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Long Island Students, Parents Irate After ACT Answer Sheets Go Missing

KINGS PARK, N.Y. (CBSNewYork) -- The search is on for dozens of answer sheets that disappeared after Long Island students took the ACT in June.

As CBS2's Carolyn Gusoff reported, all the students have been left with is an offer to retake the test.

The exams were administered at Kings Park High School by the ACT, the private company that tests nearly two-million students every year.

Despite strict protocol, 61 score sheets are missing.

Joseph Weindling has been checking his email every day for 8 weeks, waiting for his all-important ACT scores. Instead he found an apology.

"It's unbelievable, one's fine, but 61 is unbelievable," he said.

Brent Scheinman got the same apology.

"They could have told me six weeks ago that they never received the tests," Scheinman said.

Scheinman and Weindling were among dozens of Long Island students who received the same message.

"We deeply regret to inform you that you are affected by this unfortunate situation."

Some 400 students took the exam in June, 61 score sheets are now lost.

An ACT spokesperson said the loss was rare and 'very unfortunate.' The answer sheets were sealed in security packets, and arrived at their headquarters in tact via FedEx.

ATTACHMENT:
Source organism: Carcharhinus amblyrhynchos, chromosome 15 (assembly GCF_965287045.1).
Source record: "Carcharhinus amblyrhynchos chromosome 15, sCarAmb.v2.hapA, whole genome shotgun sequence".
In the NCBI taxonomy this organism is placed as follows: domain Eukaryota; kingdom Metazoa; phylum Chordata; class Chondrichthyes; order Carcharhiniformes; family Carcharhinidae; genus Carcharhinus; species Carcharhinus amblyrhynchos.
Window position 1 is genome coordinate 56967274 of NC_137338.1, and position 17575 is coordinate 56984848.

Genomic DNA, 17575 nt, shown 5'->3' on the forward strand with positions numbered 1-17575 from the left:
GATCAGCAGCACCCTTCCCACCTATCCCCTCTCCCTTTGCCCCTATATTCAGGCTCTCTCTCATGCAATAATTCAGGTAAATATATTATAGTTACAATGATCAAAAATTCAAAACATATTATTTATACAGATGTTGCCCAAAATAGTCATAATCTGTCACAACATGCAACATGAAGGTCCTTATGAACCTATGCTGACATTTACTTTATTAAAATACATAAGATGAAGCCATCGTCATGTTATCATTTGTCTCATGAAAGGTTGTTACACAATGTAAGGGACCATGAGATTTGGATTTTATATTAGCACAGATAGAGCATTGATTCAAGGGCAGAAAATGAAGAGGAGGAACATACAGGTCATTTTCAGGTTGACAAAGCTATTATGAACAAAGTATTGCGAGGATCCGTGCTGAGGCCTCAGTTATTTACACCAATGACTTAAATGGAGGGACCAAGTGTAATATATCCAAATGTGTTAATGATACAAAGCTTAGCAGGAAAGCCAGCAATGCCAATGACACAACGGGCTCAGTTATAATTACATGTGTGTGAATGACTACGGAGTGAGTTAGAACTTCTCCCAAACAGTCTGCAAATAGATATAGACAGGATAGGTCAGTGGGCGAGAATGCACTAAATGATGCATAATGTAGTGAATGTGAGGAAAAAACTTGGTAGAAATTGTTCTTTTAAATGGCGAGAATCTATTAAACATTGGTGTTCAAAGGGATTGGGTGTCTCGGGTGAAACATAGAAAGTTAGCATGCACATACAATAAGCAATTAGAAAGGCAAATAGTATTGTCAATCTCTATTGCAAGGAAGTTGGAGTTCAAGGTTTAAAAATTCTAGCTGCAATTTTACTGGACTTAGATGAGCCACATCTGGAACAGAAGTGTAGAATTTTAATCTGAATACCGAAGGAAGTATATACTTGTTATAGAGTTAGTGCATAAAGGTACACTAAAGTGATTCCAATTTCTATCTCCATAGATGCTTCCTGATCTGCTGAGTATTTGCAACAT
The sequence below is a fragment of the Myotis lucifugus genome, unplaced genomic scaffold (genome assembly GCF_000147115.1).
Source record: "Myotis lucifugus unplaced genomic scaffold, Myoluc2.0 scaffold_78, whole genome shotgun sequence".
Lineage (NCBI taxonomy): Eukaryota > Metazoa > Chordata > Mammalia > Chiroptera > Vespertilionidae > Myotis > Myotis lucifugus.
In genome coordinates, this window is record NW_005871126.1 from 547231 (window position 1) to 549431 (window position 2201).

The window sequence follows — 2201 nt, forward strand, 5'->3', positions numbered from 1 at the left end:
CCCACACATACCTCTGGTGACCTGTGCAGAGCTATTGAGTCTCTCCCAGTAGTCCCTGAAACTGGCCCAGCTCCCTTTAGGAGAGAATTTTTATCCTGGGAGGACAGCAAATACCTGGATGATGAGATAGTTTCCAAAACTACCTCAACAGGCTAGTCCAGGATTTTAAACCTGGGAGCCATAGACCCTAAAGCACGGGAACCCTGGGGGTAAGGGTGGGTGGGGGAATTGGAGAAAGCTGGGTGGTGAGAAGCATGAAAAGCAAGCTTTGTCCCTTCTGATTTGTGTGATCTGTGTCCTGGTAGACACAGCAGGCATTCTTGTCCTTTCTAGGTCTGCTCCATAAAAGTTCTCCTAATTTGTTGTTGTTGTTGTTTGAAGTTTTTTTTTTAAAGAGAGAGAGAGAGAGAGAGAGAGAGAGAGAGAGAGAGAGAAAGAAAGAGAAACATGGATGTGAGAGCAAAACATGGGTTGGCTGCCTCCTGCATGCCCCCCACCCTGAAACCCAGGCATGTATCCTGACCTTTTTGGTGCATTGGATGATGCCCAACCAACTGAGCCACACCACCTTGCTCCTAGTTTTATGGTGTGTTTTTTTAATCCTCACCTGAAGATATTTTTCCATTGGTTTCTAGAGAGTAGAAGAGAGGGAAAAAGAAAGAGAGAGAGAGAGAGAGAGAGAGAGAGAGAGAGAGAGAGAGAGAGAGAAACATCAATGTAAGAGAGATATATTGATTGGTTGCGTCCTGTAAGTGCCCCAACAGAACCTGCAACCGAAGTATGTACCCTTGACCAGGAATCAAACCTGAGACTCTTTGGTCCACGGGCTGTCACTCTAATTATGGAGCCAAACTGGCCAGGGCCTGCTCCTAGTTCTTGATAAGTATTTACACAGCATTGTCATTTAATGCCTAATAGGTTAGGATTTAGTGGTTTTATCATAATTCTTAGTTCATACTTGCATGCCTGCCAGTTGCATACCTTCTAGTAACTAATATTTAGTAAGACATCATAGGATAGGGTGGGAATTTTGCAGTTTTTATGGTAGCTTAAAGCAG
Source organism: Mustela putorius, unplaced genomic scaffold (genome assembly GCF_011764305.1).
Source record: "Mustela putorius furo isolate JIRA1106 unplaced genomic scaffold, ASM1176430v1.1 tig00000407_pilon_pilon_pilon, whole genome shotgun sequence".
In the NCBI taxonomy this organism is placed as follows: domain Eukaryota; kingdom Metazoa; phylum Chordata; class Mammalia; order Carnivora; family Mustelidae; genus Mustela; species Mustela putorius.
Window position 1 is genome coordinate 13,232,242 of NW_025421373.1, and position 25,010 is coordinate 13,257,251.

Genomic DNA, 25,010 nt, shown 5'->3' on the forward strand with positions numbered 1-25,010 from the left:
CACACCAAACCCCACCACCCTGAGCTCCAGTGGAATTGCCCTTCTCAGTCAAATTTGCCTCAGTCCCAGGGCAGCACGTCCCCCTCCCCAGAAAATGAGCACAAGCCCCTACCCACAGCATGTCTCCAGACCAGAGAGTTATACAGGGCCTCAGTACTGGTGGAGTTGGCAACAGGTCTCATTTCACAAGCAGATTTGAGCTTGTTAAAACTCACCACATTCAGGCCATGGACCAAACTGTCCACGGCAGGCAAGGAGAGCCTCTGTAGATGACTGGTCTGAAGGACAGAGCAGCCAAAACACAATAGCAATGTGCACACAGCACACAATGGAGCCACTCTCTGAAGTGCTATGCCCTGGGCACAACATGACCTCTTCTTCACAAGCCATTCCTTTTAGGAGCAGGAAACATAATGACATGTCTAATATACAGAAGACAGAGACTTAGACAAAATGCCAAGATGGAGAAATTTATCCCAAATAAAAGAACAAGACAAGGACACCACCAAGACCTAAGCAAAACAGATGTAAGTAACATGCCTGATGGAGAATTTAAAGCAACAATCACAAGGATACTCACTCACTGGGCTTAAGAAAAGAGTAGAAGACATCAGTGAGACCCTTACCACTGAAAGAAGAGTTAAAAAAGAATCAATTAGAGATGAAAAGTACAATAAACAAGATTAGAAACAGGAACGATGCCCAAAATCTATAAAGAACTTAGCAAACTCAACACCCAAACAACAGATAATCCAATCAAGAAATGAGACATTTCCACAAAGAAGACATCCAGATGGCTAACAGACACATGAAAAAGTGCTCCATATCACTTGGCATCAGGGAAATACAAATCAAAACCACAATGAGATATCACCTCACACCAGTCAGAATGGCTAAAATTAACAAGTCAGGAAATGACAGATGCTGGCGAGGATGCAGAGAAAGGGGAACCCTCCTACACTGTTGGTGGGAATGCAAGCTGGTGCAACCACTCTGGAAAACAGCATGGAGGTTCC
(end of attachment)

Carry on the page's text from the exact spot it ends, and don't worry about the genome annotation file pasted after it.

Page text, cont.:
"Exactly what happened from the time they were collected and the time missing from the intact mailing package is still a mystery," Katie Wacker of ACT Public Relations said.

The company is investigating, but so far nothing adds up.

It has offered refunds and a free retake in mid September, but in the competitive world of college admissions, students said they're out of practice and could have been prepping all summer long.

"I would call weekly to see where his test scores are and I was constantly told they are in scoring," mother, Mary Jo Weindling said.

Parents questioned why they were given conflicting answers for months. Were tests damaged in transit, lost in transit, still being scored? The answer is 'none of the above.'

"They knew something, or they could have known something a lot sooner," Moses Weindling said.

This was not the first incident of its kind, which begs the question; why aren't these tests administered electronically?

A spokesman for the ACT told CBS2's Gusoff that they are moving in that direction, but not all schools have enough internet connectivity.

A spokesperson for Fed Ex said they understand how important the test results are, and are investigating the matter closely with ACT.


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